Julie Tyson’s experience as a golf executive has taught her that a tournament is judged not only by the people who are there, but the people who aren’t. It is a success if the latter group feels that it really missed something.
It is her new job to create that aura about the Northern Trust (formerly known as The Barclays), the PGA Tour’s FedEx Cup playoff opener to be held Aug. 22-27 at Glen Oaks Club in Old Westbury. The tour announced Tuesday morning that Tyson, a senior vice president in the tour’s New York office, has been named the tournament’s executive director.
Like a golfer plotting a strategy to conquer a tough course, she already has mapped out a game plan to increase buzz and attendance. She plans to incorporate food and fashion, two New York staples, into an event that invites only the top 125 golfers on the money list.
“Selfishly, I think we have the best field in all of golf because there is no way to get in other than to play really well,” she said.
The problem, at least for The Barclays at Bethpage Black last August, was that the public did not respond the way it does for a U.S. Open — regardless of the fact the same players are involved. Tyson, with a proven marketing and sales background that included eight years with the LPGA before the past 10 with the PGA Tour, believes there are ways to make people show up, or wish they had.
“Unlike a lot of sports, when you come to a golf tournament, you spend a lot of time there, like eight hours. We want to be able to fill that experience with something that is really memorable for them,” she said. “Food is one way to do it. We’ve had tremendous response to a lot of chefs we’ve approached. There will be more to come on that.”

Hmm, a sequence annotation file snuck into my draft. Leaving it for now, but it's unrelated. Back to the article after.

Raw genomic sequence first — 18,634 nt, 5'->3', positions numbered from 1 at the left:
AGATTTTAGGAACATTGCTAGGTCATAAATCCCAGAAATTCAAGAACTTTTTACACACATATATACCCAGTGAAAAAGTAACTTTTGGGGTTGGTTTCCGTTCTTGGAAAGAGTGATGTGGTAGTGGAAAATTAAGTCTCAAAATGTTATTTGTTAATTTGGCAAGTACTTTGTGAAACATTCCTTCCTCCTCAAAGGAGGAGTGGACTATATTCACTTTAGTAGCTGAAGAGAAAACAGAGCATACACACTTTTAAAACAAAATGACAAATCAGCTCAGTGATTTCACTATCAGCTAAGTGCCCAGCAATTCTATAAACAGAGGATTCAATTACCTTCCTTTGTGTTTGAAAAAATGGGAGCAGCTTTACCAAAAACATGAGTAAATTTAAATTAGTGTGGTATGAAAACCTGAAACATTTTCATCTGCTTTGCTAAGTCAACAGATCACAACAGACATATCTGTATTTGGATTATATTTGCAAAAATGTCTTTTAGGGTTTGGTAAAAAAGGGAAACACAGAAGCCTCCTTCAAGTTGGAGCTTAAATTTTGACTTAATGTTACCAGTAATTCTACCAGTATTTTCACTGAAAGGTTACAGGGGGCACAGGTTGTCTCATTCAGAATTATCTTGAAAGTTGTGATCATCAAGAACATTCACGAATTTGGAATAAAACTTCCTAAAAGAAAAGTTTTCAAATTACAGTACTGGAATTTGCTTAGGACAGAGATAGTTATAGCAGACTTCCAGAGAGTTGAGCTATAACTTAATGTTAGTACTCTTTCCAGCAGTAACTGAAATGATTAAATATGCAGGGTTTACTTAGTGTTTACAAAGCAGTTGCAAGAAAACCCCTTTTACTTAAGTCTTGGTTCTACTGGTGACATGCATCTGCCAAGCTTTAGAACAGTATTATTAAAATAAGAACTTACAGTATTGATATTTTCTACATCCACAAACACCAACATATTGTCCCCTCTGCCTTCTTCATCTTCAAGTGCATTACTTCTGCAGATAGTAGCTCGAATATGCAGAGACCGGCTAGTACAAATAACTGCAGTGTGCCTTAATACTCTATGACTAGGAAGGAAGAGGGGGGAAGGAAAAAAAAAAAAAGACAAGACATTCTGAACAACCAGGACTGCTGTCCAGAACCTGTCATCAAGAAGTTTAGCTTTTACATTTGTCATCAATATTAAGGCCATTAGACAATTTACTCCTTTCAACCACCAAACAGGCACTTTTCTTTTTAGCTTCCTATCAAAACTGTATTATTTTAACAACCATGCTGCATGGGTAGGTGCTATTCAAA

Noting that golf fashion is another way to get people’s attention, she said, “A lot of apparel manufacturers really want us to celebrate their clothing.” She expects to announce details about deals in the next few weeks.
Those will utilize the negotiating skills that the Indiana Universtiy graduate developed in work for ESPN, Katz Communications and Fox before she got into golf. She once joked with Ty Votaw, general counsel for the LPGA, that she would come to work for him when he became commissioner. Among his first calls when he was chosen for the post in 1999 was to Tyson, recruiting her.
She closed sponsorship deals with ADT and State Farm that were the most lucrative in LPGA history at the time. Ten years ago, she followed Votaw to the PGA Tour, without telling him she was applying for a job. Sports Business Journal named her as one of its Forty Under 40 influential young sports people in 2010. She moved to New York five years ago and serves on the board of St. Bernard’s Project, a disaster relief organization.
Of the tournament that she now heads, she said, “I’ve never been more excited about an opportunity. We really want this to say that if someone doesn’t show up, they will have missed something. I think we’re well down the road of doing that.”